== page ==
Common Posture Errors & Exercises to Fix Them

Common Posture Errors

Women due to faulty lifestyle tend to end up with back pain. Improving ones posture is unlikely to uproot the cause of back pain, but it may help reduce muscle tension.

Correcting your posture may feel awkward at first because your body has become so used to sitting and standing in a particular way. But with a bit of practise, good posture will become second nature and be one step to helping your back in the long term.

Slouching in a chair

Common Posture Errors

Slouching doesn’t always cause discomfort, but over time this position can place strain on already sensitised muscles and soft tissues. This strain may increastension in the muscles, which may in turn cause pain.

Exercises to strengthen your core and buttock muscles, and back extensions, will help correct a slouching posture.

Exercises to correct a slumping posture:

  • Bridges
  • Back extensions
  • Plank

Sticking your bottom out

If your bottom tends to stick out or you have a pronounced curve in your lower back, you may have hyperlordosis. This is an exaggerated inward curve of the lower back that creates a “Donald Duck” posture.

Wearing high heels, excessive weight around the stomach and pregnancy can all cause this posture. Strengthen your core and buttock , hip flexor and thigh stretches, and make a conscious effort to correct your standing posture.

Common Posture Errors

Exercises to correct a “Donald Duck” posture:

  • Plank
  • Side-lying leg raises
  • Standing thigh stretch

Standing with a flat back

A flat back means your pelvis is tucked in and your lower back is straight instead of naturally curved, causing you to stoop forward. Women with a flat back often find it difficult standing for long periods. This posture is often caused by muscle imbalances, which encourage you to adopt such a position. Spending long periods sitting down can also contribute to a flat back.

Exercises to correct a flat back:

Leaning on one leg

Leaning can place excessive pressure on one side of your lower back and hip. Over time, you may develop muscle imbalances around the pelvis area, which can cause muscular strain in the lower back and buttocks.
Other causes of uneven hips include carrying heavy backpacks on one shoulder, and mums carrying toddlers on one hip.To improve this posture, try to get into the habit of standing with your weight evenly distributed on both legs.

Common Posture Errors

Exercises to strengthen your buttocks and core muscles will help correct uneven hips:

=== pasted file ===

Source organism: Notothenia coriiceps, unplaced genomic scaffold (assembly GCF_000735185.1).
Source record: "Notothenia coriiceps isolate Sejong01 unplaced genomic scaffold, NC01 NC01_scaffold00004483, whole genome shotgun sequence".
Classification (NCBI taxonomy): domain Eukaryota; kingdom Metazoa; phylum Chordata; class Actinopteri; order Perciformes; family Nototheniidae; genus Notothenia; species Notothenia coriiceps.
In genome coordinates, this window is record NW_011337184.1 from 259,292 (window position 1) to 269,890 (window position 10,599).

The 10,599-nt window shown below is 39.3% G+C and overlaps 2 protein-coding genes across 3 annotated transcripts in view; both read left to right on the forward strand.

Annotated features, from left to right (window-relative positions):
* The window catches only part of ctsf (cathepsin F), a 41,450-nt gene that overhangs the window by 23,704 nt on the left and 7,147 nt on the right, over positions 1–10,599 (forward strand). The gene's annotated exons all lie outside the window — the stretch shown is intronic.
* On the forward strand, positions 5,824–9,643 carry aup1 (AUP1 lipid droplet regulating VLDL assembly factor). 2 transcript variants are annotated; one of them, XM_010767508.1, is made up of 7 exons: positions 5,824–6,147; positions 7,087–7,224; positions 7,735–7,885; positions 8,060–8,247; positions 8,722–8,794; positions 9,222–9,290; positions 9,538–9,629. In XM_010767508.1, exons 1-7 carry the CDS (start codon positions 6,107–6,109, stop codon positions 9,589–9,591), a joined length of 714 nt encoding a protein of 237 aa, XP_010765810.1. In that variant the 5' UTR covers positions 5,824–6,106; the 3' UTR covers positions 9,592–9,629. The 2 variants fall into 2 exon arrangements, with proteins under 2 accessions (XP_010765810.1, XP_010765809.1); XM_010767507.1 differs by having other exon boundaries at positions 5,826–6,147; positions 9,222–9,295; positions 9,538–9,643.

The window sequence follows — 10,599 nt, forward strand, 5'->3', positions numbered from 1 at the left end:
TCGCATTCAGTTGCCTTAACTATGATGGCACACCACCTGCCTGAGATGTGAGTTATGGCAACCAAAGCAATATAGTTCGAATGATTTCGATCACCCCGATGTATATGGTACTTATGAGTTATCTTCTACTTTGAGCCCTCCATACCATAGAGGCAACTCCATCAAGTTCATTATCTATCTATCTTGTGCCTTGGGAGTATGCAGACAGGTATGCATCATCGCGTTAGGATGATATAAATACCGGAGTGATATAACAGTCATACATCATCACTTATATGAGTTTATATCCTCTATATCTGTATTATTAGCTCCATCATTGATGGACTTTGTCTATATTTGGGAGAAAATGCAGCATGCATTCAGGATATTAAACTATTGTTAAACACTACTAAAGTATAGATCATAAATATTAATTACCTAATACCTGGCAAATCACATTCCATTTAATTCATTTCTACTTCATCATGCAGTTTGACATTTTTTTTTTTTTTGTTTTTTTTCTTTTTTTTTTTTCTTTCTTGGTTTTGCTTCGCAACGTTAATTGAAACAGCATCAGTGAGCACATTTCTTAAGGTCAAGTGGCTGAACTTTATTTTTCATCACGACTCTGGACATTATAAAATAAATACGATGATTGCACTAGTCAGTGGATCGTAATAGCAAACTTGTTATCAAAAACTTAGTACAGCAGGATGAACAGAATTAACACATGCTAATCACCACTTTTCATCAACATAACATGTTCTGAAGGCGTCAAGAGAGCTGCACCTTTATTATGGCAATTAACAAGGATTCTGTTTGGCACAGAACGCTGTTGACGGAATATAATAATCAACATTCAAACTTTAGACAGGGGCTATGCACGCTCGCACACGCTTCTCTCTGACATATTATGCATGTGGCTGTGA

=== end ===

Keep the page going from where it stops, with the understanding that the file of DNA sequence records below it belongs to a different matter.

• Plank
  • Side-lying leg raises
  • Bridges

Hunched back and ‘text neck’

Common Posture Errors

Hunching over your keyboard is usually a sign that you have a tight chest and a weak upper back.  When hunching over a computer, your head may tend to lean forward, which can lead to poor posture. Using a mobile can cause similar problems dubbed “text neck”.

Exercises to correct a hunched back:

  • Gently lengthen your neck upwards as you tuck in your chin
  • Seated rows in a gym or pull-ups
  • Chest stretches

Poking your chin

The poking chin posture can be caused by sitting too low, a screen set too high, a hunched back, or a combination of all three. Correct your sitting habits and exercise to correct your posture.

Common Posture Errors

How to correct a poking chin:

  • Gently lengthen your neck upwards as you tuck in your chin
  • Bring your shoulder blades down and back towards your spine
  • Pull in your lower tummy muscles to maintain a natural curve in your lower back
  • Adjust your seating

Rounded shoulders

One way to tell if you’ve got rounded shoulders is to stand in front of a mirror and let your arms hang naturally by your sides. Rounded shoulders are typically caused by poor posture habits, muscle imbalances and focusing too much on certain exercises, such as too much focus on chest strength while neglecting the upper back.

Common Posture Errors

Exercises to correct rounded shoulders:

  • Plank
  • Bridge
  • Seated rows in a gym or pull-ups
  • Chest stretches

Check if you fall in anyone of these postural errors & try to rectify them with exercises.

Disclaimer

The Content is not intended to be a substitute for professional medical advice, diagnosis, or treatment. Always seek the advice of your physician or other qualified health provider with any questions you may have regarding a medical condition.

Be the first to comment

Leave a Reply

Your email address will not be published.


*